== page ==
Presbyopia

Do you struggle to focus when reading and does your vision only get clearer when you have your reading material held farther away? Presbyopia is an age-related eye condition where our eyes lose the ability to focus on things up close.

Presbyopia is typically present in individuals aged 40 and above. Some of the common visual symptoms are:

  • Having difficulty reading small print
  • Requiring brighter light when reading
  • Having eye strain or headache when reading or doing work close up
  • Difficulty focusing on objects which are nearer
presbyopia

What Causes Presbyopia?

Presbyopia occurs as part of the natural process of ageing when the lens inside the eye becomes less flexible, making it harder for the eye to focus on objects which are nearer.

While there is no way to reverse this normal ageing process, presbyopia can be managed with glasses, contact lenses or surgery.

The most common surgical procedure for presbyopia is monovision. In monovision, one eye is corrected for near vision while the other eye is corrected for distant vision. Your ophthalmologist may recommend you to try monovision lenses before you decide on having the procedure, this can help you better visualise the outcome of the procedure.

Presbyopia can also be corrected during cataract surgery where you can discuss with your ophthalmologist on the types of IOL implants that work best for your lifestyle.

What Happens with Presbyopia?

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Presbyopia increases with age, and your near vision will gradually deteriorate which may affect your lifestyle over time. And if you are highly short-sighted, chances of retinal detachment would increase as well as you age. Presbyopia increases with age, and your near vision will gradually deteriorate which may affect your lifestyle over time. Being aware of the current state of your eye health helps to detect any eye-related issues and will allow you to benefit from early intervention and treatment. Being aware of the current state of your eye health helps to detect any eye-related issues and will allow you to benefit from early intervention and treatment. Therefore, it is recommended that you get an eye examination every two years, especially after the age of 40. Read more about why you should get an eye examination here.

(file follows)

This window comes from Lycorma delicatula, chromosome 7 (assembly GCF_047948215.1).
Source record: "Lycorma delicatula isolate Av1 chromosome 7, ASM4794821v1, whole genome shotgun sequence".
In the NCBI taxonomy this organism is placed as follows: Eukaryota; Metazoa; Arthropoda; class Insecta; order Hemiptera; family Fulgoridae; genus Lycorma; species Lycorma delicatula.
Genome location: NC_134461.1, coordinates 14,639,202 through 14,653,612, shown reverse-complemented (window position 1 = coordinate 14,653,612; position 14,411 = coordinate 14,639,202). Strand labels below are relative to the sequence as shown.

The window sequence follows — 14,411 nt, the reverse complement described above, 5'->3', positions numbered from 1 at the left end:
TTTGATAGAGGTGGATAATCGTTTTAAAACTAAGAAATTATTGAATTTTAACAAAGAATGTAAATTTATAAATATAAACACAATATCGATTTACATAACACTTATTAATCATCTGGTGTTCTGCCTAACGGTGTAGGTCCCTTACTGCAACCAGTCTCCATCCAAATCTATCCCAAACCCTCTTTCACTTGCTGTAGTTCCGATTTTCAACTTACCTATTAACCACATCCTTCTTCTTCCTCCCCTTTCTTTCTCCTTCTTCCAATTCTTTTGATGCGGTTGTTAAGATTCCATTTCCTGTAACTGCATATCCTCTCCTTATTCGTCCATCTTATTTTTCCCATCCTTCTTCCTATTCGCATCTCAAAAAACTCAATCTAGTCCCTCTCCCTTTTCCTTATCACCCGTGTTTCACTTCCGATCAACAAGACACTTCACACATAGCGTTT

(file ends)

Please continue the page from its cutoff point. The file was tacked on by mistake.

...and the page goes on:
Are you struggling to focus while reading? Speak to an opthalmologist on presbyopia correction today. LSC Eye Clinic is a trusted eye specialist clinic in Singapore with 15 years of experience.

Request an Appointment with an Eye Specialist

Dr Marc Tay

Senior Consultant
MBBS (Singapore), FRCS (Glasgow),
FRCOphth (United Kingdom), FAMS (Ophthalmology)

Subspecialty: Refractive Surgery, Corneal Collagen Crosslinking, Cataract & Comprehensive Ophthalmology

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Frequently Asked Questions

Is Presbyopia the Same as Hyperopia?

Although hyperopia and presbyopia both share similar symptoms where near objects appear blurry and more distant objects are clearer, they are actually two different vision conditions.

Hyperopia is typically a refractive error that is present at birth. It occurs when the individual’s eye is shorter than normal or if the cornea is too flat. It is possible for hyperopic individuals to develop presbyopia with age.

What is Monovision?

In a typical monovision LASIK procedure, one eye will be corrected for distance vision, while the other eye will be intentionally over or under corrected for near vision, leaving it mildly near-sighted. The mild near-sightedness of one eye will allow the patient to see near objects clearly even without glasses.

After the procedure, your brain will slowly adjust and adapt to the monovision treatment. The brain will automatically obtain the best image of what you are seeing. At various distances, your brain will signal the appropriate guiding eye.

It may take up to a few weeks for some people to adapt after undergoing monovision LASIK. An individual’s vision may appear slightly less sharp in the beginning as the brain learns to adjust. For most individuals who have undergone monovision LASIK, the convenience of being able to see reasonably well at both near and far distances without glasses can make up for the minor loss of clarity with distance vision. Read more about the monovision procedure here.

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